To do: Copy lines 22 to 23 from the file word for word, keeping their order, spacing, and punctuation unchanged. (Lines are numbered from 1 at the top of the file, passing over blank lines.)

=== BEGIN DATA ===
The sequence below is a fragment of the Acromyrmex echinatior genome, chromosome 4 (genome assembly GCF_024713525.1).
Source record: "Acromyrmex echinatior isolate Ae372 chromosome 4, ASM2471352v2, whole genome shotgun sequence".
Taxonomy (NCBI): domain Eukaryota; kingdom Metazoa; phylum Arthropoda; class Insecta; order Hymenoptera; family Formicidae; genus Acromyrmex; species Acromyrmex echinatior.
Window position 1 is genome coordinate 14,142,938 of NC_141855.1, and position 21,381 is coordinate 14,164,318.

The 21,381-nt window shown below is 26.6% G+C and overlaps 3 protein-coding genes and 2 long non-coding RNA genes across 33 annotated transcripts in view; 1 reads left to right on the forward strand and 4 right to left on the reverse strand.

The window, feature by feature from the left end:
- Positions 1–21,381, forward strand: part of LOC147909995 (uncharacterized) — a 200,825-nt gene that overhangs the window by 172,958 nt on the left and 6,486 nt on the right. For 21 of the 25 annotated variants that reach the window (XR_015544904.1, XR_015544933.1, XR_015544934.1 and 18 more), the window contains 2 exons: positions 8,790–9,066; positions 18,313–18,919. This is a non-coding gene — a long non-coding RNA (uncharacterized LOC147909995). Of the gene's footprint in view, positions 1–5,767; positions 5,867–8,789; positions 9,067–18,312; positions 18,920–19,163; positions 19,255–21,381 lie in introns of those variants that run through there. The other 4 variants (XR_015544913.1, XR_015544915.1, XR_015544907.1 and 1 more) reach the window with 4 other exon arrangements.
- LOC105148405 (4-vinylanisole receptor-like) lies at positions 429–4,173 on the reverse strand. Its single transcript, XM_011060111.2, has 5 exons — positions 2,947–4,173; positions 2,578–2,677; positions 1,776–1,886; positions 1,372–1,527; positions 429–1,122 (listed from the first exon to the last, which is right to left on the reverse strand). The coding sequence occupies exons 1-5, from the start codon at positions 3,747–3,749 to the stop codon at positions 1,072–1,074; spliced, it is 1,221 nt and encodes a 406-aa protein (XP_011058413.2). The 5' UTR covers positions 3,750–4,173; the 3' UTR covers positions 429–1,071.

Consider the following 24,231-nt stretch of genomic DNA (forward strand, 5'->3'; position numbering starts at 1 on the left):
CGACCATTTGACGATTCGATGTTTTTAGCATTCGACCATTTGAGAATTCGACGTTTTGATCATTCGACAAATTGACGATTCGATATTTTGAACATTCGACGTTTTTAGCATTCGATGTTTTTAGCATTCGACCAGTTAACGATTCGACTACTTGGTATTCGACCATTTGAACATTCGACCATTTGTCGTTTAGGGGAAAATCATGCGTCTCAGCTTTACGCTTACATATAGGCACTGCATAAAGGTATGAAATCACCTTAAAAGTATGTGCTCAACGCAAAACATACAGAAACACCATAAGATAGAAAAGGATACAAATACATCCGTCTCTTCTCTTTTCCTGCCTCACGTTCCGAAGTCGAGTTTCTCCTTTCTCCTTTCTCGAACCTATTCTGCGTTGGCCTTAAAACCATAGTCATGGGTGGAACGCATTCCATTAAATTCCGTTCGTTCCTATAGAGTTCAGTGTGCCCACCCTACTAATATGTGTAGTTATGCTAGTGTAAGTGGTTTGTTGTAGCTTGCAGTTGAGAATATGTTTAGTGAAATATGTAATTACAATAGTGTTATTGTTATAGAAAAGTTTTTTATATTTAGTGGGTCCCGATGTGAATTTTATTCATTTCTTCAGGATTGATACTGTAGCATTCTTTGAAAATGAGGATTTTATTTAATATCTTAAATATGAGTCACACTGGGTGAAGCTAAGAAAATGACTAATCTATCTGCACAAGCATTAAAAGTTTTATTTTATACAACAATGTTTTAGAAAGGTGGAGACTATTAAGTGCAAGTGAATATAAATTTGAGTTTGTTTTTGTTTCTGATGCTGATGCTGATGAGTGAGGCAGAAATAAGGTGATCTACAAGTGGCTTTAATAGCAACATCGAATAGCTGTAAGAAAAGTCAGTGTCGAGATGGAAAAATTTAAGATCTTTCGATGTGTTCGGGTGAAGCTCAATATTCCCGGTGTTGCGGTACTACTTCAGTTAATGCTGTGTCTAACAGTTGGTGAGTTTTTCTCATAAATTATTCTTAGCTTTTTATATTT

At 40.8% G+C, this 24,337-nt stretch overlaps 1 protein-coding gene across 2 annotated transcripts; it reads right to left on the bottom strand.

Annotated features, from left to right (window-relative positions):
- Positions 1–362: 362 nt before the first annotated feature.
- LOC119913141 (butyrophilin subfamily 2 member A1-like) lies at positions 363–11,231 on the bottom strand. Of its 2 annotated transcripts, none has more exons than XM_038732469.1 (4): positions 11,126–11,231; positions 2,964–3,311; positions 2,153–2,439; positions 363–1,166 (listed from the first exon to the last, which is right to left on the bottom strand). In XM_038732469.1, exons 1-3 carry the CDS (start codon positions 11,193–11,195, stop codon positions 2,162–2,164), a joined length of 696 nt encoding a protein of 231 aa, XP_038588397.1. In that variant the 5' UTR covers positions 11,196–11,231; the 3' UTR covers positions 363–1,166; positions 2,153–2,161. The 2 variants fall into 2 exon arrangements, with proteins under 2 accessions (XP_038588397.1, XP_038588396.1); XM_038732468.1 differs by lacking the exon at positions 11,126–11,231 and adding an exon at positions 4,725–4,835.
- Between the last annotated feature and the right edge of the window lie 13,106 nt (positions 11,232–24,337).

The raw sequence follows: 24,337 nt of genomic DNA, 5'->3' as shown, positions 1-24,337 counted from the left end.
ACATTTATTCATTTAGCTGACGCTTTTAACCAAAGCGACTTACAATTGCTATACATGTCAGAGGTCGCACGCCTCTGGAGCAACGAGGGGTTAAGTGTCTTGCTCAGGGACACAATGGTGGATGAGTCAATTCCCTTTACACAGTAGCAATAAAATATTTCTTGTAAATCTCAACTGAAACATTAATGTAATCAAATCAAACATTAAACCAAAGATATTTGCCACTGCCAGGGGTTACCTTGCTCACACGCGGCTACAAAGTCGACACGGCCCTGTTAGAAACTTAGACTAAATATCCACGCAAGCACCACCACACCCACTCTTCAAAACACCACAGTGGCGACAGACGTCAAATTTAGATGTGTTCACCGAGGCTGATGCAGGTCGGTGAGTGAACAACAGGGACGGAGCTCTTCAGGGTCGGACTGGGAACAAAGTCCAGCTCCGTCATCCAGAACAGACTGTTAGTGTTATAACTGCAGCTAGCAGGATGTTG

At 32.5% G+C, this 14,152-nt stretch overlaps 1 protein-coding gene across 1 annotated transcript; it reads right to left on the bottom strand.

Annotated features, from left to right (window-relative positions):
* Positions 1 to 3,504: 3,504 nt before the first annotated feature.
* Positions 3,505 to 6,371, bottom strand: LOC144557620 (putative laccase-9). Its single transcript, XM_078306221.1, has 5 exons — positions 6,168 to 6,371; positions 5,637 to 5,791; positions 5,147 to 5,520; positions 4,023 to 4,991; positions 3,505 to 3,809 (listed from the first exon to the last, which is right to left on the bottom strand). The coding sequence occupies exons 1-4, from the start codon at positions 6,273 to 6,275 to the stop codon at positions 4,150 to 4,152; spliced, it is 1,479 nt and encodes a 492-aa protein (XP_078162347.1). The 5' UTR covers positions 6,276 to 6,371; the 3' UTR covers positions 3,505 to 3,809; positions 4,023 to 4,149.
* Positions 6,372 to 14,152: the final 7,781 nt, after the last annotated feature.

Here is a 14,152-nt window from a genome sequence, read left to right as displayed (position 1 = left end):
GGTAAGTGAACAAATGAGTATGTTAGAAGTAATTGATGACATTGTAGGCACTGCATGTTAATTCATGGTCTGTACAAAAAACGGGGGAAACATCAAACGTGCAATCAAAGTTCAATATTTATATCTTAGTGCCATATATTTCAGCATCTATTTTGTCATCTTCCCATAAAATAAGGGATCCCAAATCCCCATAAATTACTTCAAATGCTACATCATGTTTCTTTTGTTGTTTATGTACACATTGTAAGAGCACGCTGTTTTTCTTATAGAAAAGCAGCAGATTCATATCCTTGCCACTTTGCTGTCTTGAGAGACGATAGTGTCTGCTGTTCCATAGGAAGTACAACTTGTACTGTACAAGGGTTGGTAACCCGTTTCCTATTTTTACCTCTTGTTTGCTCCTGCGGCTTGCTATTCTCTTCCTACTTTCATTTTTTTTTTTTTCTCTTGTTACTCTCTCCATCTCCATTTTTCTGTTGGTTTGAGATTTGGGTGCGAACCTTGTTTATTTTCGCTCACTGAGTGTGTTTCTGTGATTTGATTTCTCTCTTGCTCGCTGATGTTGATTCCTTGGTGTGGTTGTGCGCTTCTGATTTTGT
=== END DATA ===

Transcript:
* Positions 6,372 to 14,152: the final 7,781 nt, after the last annotated feature.

Here is a 14,152-nt window from a genome sequence, read left to right as displayed (position 1 = left end):